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Hawaii same-sex couple sues for right to marry

A lesbian couple filed suit [complaint, PDF] Wednesday in the US District Court for the District of Hawaii [official website] challenging the state's denial of same-sex marriage [JURIST news archive]. Hawaii Governor Neil Abercrombie (D) [official profile] signed [JURIST report] a same-sex civil unions bill [SB 232 text, PDF] into law in February. The legislation, set to go into effect on January 1, 2012, extends the same rights, benefits, protections and responsibilities of spouses in a marriage to partners in a civil union, but plaintiffs Natasha Jackson and Janin Kleid claim they are still being denied a "fundamental right" to marry under Hawaii's marriage law [text], which restricts marriage to a man and a woman. Jackson and Kleid applied for a marriage license last month and were denied. They claim the state is depriving them of their Due Process and Equal Protection rights under the Fourteenth Amendment [text] to the US Constitution. A spokesperson for Abercrombie declined to comment on the suit [Star Advertiser report] and said the complaint is currently being reviewed.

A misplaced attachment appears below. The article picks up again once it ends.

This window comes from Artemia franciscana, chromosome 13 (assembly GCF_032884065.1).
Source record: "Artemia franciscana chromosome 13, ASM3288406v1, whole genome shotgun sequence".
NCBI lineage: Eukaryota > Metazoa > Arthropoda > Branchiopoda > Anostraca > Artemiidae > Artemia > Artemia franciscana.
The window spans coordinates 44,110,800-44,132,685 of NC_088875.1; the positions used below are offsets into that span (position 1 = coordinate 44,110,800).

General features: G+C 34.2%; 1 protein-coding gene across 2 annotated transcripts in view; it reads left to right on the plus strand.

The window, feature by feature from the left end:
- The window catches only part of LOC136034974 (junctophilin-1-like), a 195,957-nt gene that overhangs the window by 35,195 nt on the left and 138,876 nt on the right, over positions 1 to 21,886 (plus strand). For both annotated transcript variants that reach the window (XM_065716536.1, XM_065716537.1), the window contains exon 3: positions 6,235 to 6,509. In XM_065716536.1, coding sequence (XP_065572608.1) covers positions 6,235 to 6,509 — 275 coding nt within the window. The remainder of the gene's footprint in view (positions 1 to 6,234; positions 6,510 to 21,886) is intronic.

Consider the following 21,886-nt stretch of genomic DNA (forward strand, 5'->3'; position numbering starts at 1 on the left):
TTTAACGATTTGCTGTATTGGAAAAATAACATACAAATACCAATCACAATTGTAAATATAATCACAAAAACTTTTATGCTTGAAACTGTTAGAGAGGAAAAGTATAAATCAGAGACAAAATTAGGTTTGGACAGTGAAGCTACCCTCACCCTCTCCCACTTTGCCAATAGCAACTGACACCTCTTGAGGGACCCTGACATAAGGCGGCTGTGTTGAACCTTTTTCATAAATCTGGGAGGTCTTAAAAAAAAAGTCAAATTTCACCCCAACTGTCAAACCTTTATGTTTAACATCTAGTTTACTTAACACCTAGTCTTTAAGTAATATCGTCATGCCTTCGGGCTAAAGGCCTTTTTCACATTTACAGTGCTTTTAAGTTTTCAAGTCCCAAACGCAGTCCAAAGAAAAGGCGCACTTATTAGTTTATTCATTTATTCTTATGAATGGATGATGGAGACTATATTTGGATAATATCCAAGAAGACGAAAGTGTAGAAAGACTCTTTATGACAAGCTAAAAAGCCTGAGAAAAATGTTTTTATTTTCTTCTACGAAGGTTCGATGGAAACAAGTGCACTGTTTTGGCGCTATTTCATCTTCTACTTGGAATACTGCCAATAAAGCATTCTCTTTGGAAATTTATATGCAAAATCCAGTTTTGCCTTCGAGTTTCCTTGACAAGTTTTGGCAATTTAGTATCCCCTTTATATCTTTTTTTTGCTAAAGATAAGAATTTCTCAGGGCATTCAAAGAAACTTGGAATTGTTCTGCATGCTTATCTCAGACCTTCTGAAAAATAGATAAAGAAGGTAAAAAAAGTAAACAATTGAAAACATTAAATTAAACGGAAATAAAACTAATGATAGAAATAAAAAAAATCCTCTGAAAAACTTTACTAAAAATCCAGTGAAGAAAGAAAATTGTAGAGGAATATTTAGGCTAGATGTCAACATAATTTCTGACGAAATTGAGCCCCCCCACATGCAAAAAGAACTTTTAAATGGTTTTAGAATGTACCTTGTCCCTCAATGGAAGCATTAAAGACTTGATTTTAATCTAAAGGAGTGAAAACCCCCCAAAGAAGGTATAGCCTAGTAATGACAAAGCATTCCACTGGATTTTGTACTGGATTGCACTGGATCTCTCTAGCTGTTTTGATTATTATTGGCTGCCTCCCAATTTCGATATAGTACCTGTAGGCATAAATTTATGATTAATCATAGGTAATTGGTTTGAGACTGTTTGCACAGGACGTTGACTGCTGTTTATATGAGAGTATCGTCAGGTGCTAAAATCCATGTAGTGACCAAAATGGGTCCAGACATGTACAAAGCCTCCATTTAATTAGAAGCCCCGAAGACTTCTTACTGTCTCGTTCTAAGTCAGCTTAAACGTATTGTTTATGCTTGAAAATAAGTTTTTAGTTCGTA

Same-sex marriage and civil unions remain controversial throughout the US. The US Court of Appeals for the Ninth Circuit is currently mulling Proposition 8 [JURIST report], California's same-sex marriage ban. Last month a New York state court judge ruled that a lawsuit challenging the state's recognition of same-sex marriage can proceed [JURIST report]. In September, the North Carolina legislature approved putting a constitutional amendment to ban same-sex marriage [JURIST report] on a statewide ballot to be voted on in May. Same-sex marriage is currently recognized in six US states—Massachusetts, Connecticut, Iowa, Vermont, New Hampshire and New York—and the District of Columbia [JURIST reports].

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